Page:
The flawless surfaces of liquid droplets have long captivated optical scientists and engineers, who have sought to manipulate them for microlasers, optical resonators, and microlenses. Droplets are made of molecules held together by intermolecular cohesive forces, which work along the interface of liquid and air1 to create a smooth surface with a discrete shape. Rays of light propagating through transparent droplets can take many pathways, such as reflection, refraction, dispersion, or total internal reflection.
Our work focuses on using droplets to manufacture miniature lenses, which are increasingly required for mobile devices, such as laptops, LEDs, and smartphones. To date, conventional polymer injection lens-molding methods have met this demand. However, prototyping and equipment tooling of these processes comes at high cost. We propose an easy and inexpensive method of harvesting solid lenses of varying focal lengths just by hanging and curing droplets of different volumes.
Surface tension maintains the shape of a droplet, but external influences (heat, gravity, and pressure) may destabilize its shape. It is possible to use physical or chemical mechanisms, such as fluidic pressure, surface tension, hydrophobicity, evaporation, or electrowetting to manipulate and shape the droplet. Recent experiments show droplets comprising two miscible liquids with varying rates of evaporation are engaged in a dynamic interplay of self-propelled motions.2 Aerosol science exploits the optical properties (scattering and refraction) of micro and macro droplets to study dynamic transient events in combustion and pollutants. However, because it is difficult to maintain or control the shape of larger droplets, these are ill-suited to fabricating high-quality miniature (mm) optical components. We can use tunable liquid lenses, encasing charged droplets within transparent flexible silicone holders, but the complexity in actuating these lenses makes them unsuitable for day-to-day use. Moreover, the simplicity and quality of conventional optics still hold considerable advantages. In refractive lenses, focal length is intricately linked to curvature, which we can retain by freezing a drop. A frozen water droplet may be subject to thermal expansion and shape distortion. However, when we expose to light a mixture of photoinitiators and high-index liquid polymers, we can freeze the droplet instantly, with minimal changes in shape. One example is the use of UV curing to fabricate polymer lenses, which show excellent optical properties.3, 4 Grilli5 and Wilbur6 and their coworkers found ways to freeze transparent viscoelastic liquids, or elastomers (liquid pre-cured polydimethylsiloxane, or PDMS), which solidify at low temperatures (<200°C).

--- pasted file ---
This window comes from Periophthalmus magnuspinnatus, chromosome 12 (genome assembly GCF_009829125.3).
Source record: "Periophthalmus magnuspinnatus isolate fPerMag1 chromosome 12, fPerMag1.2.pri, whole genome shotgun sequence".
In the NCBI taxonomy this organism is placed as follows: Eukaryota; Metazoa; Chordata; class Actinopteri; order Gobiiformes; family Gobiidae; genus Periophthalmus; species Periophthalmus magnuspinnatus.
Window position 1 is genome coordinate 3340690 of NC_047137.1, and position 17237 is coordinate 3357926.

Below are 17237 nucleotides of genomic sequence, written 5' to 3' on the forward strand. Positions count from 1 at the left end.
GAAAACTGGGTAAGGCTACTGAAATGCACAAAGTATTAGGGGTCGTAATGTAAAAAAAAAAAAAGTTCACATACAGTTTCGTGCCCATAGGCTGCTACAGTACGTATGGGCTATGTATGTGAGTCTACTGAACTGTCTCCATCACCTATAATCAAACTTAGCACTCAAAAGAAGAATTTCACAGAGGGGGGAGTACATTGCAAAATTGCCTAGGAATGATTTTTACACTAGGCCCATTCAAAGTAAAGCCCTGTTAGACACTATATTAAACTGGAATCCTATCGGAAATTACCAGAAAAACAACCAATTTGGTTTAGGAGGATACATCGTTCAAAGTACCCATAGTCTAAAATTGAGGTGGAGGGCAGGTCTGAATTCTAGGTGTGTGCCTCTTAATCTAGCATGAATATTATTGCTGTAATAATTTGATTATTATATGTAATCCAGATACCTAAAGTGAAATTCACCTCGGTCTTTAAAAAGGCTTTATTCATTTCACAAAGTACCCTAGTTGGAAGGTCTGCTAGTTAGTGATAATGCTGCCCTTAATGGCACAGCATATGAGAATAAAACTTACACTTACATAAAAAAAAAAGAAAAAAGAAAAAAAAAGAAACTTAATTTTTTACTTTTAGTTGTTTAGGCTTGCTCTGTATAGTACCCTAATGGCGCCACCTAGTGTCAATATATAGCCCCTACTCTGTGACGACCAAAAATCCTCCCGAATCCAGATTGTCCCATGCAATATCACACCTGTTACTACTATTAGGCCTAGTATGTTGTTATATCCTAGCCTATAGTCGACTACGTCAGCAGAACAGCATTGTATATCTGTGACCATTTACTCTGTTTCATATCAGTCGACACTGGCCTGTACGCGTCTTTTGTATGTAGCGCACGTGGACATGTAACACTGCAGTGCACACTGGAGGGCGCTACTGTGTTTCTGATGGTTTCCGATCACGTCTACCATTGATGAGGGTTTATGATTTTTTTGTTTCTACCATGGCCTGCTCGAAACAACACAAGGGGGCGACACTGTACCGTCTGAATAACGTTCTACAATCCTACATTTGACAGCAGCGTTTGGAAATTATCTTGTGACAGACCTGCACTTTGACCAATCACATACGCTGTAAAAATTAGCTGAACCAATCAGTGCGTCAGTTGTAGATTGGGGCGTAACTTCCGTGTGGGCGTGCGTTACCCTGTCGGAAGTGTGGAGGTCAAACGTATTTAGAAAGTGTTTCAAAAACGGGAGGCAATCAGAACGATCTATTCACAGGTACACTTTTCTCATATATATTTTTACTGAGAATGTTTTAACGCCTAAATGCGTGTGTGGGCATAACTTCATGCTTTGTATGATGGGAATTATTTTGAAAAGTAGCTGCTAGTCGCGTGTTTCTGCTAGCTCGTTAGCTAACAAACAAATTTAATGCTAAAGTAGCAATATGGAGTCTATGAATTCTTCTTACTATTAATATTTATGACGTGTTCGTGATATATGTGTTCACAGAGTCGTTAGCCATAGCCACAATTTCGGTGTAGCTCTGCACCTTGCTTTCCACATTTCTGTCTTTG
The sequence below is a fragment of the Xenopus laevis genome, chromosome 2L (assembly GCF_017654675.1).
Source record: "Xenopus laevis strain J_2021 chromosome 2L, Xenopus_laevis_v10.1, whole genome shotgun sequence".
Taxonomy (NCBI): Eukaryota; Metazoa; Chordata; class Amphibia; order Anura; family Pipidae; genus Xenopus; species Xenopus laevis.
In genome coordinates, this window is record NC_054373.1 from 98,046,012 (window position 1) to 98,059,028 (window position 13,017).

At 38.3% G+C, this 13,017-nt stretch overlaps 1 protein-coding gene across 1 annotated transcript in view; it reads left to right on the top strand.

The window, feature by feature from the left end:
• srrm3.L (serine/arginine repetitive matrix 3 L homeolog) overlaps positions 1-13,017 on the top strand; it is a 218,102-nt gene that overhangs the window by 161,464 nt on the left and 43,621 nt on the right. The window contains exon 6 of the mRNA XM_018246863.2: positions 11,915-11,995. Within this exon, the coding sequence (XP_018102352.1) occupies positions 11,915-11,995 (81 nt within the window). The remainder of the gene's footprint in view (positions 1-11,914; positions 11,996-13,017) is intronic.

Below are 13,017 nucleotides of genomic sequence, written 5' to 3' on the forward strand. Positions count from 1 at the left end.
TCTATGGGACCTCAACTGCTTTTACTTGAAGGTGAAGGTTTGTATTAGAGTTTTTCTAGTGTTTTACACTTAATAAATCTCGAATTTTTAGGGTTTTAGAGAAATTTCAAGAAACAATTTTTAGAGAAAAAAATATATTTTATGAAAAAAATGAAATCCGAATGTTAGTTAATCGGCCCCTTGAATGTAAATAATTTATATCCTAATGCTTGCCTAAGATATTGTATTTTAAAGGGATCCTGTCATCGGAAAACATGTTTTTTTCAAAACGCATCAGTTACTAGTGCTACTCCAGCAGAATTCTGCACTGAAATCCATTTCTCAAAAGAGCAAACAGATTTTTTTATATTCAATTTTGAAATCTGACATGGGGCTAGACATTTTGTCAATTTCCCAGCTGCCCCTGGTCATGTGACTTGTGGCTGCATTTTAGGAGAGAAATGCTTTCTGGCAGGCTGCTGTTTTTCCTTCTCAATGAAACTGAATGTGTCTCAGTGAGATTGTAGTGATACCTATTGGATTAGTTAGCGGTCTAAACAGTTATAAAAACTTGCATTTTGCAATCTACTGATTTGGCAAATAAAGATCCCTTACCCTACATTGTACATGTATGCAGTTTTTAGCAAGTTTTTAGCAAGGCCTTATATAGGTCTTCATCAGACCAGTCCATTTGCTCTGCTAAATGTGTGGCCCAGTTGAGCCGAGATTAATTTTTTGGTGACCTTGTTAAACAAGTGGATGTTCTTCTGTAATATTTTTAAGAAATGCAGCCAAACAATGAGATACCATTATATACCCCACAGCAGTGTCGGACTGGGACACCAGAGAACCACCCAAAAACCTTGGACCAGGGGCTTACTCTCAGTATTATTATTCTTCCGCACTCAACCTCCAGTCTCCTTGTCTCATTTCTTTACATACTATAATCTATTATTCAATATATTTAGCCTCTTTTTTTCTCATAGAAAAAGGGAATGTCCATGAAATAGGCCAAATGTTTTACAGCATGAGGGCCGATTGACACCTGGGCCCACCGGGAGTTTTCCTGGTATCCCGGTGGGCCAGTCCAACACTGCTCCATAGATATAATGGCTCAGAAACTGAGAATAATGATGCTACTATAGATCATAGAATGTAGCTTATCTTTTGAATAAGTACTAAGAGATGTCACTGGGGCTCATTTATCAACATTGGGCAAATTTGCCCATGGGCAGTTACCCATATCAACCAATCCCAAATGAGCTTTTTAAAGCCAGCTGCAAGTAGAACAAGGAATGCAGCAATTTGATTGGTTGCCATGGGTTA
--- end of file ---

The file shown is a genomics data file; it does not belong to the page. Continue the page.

To learn how to effectively harness droplets, we turn to commercial technologies such as inkjet and 3D printers, nebulizers, and cell sorters. These applications exploit droplet separation and coalescence for printing, aerosol delivery, and encapsulation of biological cells. In 3D printing, polymer microdroplets ejected from high-temperature nozzles build physical models, with the advantage that there is little material loss by comparison with subtractive manufacturing. Optics developers use 3D printing with photocurable clear polymers and specialized printing units to increase each layer and build up good quality optics for lighting. However, these have reduced optical transparency and none of the antireflection properties of conventional lenses. To address these issues, we used low-temperature-cured PDMS, which has excellent optical transparency, high resistance to heat (no browning at >200°C), and a low refractive index (∼ 1.41).